Watch Seth Rogen's Epic Congressional Testimony — To a Room With Few Senators Listening
The news: Comedic actor and self-described “lazy, self-involved man-child” Seth Rogen testified before a U.S. Senate subcommittee on Wednesday, urging politicians to play a more active role in combating Alzheimer’s disease. His heartfelt and humorous speech detailed his family’s struggle with the affliction since his mother-in-law’s diagnosis at age 55:
According to the National Institute on Aging, Alzheimer’s is an irreversible and progressive brain disease that results in memory loss and the erosion of basic thinking skills. Experts estimate that as many as 5.1 million Americans may have it. Symptoms usually appear after age 60, but can begin earlier in some cases.
Rogen started his speech by admitting his initial lack of awareness regarding the disease: “My impression of Alzheimer’s was probably what I assume most people’s impression is,” he said. “I thought it was something only like really, really old people got, and I thought the way the disease primarily showed itself was in the form of forgotten keys, wearing mismatched shoes and being asked the same question over and over.”
But as time progressed, his mother-in-law’s symptoms worsened: “After forgetting who she and her loved ones were, my mother-in-law, a teacher for 35 years, then forgot how to speak, feed herself, dress herself and go to the bathroom herself. All by the age of 60.”
Image Credit: Alzheimer's Association
He also described the disease’s daunting financial burden. “People need more help,” he said. “I’ve personally seen the massive amount of financial strain this disease causes, and if the American people ever decide to reject genitalia-driven comedy, I will no longer be able to afford it.” In 2012, Rogen and wife Lauren Miller founded the Hilarity for Charity organization to help relieve this strain. Hilarity sponsors a comedy event that raises money to help families struggling with Alzheimer’s care, to increase nationwide support groups and to fund research.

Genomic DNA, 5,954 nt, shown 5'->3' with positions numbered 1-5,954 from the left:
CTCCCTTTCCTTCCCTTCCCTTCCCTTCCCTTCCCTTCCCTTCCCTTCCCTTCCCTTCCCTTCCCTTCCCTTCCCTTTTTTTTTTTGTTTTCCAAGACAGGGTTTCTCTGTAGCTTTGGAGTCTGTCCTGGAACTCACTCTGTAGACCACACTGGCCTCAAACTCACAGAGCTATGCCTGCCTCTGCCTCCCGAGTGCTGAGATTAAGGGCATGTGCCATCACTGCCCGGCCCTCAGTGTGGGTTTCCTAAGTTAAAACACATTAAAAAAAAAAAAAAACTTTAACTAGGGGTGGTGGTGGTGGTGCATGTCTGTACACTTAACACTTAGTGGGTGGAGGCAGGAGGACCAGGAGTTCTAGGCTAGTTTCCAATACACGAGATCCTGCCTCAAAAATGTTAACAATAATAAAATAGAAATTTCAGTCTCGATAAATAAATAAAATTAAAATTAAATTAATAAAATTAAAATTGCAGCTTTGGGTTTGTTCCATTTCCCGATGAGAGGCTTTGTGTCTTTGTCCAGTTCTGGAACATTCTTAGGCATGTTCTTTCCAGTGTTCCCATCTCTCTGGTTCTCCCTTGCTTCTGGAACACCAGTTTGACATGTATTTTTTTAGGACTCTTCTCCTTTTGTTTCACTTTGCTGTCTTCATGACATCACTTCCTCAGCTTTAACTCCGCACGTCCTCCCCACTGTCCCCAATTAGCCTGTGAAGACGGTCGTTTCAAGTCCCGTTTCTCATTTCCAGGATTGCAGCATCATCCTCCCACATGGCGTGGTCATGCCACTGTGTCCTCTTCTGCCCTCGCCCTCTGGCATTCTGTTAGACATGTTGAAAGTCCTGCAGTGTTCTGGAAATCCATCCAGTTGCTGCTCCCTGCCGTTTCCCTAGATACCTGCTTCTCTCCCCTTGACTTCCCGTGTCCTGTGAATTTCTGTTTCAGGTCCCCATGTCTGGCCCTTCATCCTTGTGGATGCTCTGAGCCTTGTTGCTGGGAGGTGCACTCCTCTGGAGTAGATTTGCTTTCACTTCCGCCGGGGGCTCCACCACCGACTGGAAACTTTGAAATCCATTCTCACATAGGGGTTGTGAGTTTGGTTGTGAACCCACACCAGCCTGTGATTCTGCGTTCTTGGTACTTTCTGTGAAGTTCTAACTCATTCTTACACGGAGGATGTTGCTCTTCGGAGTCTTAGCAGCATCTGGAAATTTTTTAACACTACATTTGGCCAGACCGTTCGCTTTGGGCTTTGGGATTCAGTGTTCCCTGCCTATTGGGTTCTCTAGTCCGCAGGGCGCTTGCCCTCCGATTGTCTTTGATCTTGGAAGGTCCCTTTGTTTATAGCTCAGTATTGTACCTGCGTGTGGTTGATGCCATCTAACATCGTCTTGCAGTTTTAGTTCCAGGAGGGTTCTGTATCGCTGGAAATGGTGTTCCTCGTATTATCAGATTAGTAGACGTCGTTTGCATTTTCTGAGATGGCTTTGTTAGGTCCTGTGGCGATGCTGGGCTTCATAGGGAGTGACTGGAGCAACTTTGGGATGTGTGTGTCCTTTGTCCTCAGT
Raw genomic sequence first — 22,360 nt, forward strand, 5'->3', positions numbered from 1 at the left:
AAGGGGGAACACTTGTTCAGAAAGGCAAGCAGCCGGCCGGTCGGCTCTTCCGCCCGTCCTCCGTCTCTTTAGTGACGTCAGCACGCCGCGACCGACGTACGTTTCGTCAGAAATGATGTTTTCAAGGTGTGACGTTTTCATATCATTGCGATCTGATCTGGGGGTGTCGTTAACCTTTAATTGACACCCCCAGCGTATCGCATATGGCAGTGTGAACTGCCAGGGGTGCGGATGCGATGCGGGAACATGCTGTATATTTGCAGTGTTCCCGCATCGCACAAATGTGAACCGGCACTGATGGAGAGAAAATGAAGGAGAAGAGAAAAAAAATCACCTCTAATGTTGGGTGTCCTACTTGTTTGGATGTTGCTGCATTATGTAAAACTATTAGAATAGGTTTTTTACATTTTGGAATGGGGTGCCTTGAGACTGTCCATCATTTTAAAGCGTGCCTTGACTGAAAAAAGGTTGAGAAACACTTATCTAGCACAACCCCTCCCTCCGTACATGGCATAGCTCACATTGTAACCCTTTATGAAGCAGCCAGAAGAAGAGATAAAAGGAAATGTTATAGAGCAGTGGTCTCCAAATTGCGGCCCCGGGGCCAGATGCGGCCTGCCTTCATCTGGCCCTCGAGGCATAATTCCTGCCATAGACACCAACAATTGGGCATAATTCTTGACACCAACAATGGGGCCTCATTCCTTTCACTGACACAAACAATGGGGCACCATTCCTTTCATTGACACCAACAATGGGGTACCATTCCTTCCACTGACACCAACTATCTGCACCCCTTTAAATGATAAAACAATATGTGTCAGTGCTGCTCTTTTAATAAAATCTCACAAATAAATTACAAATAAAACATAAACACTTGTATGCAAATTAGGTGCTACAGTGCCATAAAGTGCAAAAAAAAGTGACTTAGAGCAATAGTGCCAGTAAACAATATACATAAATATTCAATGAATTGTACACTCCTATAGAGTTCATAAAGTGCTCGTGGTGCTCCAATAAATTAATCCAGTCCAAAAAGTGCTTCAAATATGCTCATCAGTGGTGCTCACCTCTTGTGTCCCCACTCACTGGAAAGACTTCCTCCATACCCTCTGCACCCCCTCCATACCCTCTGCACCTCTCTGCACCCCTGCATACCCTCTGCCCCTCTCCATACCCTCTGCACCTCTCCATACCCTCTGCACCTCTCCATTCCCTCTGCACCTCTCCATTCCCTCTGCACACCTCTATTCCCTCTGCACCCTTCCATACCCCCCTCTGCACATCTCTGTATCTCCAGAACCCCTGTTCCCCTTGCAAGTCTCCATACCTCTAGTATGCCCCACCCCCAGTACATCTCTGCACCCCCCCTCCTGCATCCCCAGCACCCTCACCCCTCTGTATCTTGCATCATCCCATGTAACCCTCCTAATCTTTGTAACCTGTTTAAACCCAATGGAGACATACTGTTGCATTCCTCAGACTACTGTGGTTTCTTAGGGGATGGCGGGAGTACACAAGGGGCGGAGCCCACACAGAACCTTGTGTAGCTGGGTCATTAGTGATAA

Rogen ultimately expressed hope that his testimony would spur greater funding, raise awareness and alleviate some of the stigma attached to the disease: “Americans whisper the word ‘Alzheimer’s’ because their government whispers the word ‘Alzheimer’s,’” he said. “It needs to be yelled and screamed to the point that it finally gets the attention and the funding that it deserves and needs.”
But the conversation didn’t end there. Shortly after the hearing, Rogen took to Twitter to express his disappointment with the lukewarm reception his testimony received from numerous Senators:
According to the Alzheimer’s Association, a national advocacy leader fighting the disease, research and treatment in the U.S. are critically underfunded. Alzheimer’s is the sixth leading cause of death in America, and cost the nation an estimated $203 billion in 2013. At the current rate, that number is expected to rise to $1.2 trillion by 2050.
Time will tell if Rogen’s testimony pushes the government to make funding a greater priority in the coming years.